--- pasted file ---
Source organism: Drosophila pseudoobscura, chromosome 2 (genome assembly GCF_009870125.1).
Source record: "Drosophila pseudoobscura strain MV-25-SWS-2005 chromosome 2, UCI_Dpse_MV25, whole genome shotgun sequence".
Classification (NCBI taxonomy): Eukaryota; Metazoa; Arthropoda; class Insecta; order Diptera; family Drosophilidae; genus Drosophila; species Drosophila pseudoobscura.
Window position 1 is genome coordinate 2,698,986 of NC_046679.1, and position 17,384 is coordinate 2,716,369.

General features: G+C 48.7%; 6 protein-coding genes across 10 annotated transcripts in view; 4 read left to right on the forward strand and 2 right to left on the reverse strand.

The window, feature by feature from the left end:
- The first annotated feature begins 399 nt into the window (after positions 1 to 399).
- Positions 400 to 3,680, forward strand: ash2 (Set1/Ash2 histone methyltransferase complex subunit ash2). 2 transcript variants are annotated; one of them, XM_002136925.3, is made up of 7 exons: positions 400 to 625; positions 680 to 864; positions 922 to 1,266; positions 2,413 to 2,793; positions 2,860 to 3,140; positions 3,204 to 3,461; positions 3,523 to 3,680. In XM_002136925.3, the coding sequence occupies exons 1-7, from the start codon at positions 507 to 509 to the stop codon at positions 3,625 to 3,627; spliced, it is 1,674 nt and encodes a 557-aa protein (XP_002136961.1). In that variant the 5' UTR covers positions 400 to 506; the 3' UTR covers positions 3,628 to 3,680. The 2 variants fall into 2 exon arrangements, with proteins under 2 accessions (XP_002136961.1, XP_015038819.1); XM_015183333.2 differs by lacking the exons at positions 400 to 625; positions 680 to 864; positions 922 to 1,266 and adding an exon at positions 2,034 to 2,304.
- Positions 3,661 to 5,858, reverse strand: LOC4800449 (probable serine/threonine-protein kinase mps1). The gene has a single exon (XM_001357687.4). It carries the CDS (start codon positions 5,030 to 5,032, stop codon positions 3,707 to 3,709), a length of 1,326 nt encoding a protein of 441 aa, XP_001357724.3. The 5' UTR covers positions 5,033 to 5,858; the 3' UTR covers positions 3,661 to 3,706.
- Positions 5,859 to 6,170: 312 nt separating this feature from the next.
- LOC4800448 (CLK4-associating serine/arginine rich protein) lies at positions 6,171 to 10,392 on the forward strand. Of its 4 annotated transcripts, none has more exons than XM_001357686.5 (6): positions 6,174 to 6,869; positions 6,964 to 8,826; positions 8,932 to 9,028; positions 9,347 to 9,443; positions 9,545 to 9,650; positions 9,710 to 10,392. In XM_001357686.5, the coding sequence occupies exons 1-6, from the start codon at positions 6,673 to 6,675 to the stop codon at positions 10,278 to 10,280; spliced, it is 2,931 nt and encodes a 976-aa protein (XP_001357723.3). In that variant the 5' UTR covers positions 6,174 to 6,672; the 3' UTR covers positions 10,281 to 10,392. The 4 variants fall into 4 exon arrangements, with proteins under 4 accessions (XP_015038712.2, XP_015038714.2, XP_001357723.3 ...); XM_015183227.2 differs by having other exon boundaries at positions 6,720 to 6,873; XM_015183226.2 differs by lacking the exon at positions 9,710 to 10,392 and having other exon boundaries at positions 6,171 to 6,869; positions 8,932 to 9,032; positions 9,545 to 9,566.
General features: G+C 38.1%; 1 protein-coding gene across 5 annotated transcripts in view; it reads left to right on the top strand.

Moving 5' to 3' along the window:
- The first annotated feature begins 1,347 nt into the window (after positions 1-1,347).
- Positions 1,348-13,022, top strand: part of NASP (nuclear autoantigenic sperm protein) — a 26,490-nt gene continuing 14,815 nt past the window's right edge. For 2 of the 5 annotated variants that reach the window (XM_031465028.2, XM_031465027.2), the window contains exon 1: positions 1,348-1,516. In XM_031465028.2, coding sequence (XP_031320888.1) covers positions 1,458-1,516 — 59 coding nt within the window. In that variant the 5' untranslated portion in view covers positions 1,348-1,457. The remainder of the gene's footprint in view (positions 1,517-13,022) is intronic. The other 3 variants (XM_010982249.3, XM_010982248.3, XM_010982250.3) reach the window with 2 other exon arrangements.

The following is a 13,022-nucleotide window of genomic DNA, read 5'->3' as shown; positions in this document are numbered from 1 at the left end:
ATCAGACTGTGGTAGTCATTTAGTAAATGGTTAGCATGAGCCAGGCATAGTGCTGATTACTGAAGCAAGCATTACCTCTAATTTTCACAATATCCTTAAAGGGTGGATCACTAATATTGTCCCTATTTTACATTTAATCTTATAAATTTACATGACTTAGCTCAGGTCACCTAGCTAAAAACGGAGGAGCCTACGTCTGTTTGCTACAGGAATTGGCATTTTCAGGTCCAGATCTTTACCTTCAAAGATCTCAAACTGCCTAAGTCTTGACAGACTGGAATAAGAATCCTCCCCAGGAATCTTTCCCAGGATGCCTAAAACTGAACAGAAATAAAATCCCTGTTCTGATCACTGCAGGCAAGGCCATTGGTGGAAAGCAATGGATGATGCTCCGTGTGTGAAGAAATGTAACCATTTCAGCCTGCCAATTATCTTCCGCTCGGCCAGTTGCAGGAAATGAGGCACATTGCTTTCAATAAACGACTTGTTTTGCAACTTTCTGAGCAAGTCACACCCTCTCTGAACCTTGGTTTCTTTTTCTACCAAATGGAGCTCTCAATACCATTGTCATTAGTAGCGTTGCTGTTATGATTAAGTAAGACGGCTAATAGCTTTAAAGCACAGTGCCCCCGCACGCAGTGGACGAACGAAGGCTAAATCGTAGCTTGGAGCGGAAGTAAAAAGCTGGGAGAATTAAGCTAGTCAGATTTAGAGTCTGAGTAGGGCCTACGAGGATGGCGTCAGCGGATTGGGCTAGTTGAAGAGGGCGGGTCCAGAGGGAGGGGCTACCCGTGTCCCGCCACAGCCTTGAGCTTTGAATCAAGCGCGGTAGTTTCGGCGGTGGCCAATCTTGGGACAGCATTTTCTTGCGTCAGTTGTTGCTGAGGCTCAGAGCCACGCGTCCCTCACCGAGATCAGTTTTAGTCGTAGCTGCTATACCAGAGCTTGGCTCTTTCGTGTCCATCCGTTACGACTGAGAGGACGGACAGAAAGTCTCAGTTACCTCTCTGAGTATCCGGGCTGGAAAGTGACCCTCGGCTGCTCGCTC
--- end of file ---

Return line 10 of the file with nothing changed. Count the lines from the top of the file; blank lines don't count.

- Positions 5,859 to 6,170: 312 nt separating this feature from the next.